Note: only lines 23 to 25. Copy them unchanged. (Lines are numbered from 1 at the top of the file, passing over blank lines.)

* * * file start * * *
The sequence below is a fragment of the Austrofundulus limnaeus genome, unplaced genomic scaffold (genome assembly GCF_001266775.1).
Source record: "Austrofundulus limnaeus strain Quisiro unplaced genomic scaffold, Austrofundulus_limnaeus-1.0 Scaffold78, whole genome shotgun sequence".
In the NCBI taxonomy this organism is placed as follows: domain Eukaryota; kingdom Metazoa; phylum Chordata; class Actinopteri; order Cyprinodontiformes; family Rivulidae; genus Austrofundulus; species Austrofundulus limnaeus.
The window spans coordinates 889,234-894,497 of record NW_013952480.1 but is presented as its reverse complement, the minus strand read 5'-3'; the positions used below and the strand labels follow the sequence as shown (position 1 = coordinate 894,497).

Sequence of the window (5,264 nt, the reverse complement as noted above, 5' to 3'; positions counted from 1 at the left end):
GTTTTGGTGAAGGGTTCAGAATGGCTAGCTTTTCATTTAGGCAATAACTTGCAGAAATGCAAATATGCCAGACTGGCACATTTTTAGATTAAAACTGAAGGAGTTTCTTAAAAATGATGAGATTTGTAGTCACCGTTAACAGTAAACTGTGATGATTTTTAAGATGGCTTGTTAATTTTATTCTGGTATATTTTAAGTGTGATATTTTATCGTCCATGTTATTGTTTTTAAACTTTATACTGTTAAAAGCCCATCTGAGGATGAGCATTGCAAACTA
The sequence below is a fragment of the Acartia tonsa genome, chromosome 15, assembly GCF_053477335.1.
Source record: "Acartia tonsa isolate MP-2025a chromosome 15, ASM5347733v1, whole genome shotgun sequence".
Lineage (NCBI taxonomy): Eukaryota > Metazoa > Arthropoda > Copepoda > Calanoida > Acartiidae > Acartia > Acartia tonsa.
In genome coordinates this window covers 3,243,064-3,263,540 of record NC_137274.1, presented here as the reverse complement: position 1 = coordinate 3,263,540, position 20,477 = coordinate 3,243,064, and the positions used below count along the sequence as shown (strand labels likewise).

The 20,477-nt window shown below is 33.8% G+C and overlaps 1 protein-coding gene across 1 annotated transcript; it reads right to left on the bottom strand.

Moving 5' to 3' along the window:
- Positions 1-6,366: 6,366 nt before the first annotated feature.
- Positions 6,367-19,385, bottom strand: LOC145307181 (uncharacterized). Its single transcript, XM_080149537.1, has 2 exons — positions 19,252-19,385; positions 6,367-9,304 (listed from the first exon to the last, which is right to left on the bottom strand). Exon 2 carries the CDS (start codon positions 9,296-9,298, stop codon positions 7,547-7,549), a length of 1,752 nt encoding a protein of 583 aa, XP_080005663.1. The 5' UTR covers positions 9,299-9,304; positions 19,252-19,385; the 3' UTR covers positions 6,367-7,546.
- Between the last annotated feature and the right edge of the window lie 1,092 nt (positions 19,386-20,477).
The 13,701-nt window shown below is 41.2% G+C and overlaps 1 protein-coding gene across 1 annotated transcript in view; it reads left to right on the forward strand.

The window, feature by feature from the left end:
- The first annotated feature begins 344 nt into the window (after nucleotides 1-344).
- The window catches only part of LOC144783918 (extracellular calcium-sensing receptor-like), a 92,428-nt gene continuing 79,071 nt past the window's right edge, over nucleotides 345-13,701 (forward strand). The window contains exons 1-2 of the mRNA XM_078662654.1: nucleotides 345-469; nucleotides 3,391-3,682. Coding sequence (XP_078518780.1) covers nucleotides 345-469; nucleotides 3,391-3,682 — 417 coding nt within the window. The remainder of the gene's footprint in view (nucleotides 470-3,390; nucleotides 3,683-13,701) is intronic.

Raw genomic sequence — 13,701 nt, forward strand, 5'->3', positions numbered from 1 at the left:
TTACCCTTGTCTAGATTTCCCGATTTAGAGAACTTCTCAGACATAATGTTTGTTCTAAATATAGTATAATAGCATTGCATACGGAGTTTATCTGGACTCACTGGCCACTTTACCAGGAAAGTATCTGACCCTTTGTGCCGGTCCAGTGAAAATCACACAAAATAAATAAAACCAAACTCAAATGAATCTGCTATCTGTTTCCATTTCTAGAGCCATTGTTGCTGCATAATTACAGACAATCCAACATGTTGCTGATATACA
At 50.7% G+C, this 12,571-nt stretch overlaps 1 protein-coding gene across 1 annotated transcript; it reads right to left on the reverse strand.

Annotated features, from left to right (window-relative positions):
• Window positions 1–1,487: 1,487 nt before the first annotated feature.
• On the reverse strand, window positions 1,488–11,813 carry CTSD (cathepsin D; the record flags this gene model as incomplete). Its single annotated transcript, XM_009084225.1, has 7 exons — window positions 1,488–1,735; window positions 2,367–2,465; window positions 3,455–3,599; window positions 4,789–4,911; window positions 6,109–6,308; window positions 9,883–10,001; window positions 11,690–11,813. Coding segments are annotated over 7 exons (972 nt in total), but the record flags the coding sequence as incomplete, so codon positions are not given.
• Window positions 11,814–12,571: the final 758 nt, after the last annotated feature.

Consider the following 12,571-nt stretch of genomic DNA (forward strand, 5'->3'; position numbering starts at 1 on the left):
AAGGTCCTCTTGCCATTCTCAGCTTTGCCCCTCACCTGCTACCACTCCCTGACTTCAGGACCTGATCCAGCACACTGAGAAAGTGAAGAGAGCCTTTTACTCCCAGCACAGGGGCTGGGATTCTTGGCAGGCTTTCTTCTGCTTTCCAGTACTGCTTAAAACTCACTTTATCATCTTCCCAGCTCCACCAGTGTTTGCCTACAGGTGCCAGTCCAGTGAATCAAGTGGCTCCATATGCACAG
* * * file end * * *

Annotated features, from left to right (window-relative positions):
• Window positions 1–1,487: 1,487 nt before the first annotated feature.
• On the reverse strand, window positions 1,488–11,813 carry CTSD (cathepsin D; the record flags this gene model as incomplete). Its single annotated transcript, XM_009084225.1, has 7 exons — window positions 1,488–1,735; window positions 2,367–2,465; window positions 3,455–3,599; window positions 4,789–4,911; window positions 6,109–6,308; window positions 9,883–10,001; window positions 11,690–11,813. Coding segments are annotated over 7 exons (972 nt in total), but the record flags the coding sequence as incomplete, so codon positions are not given.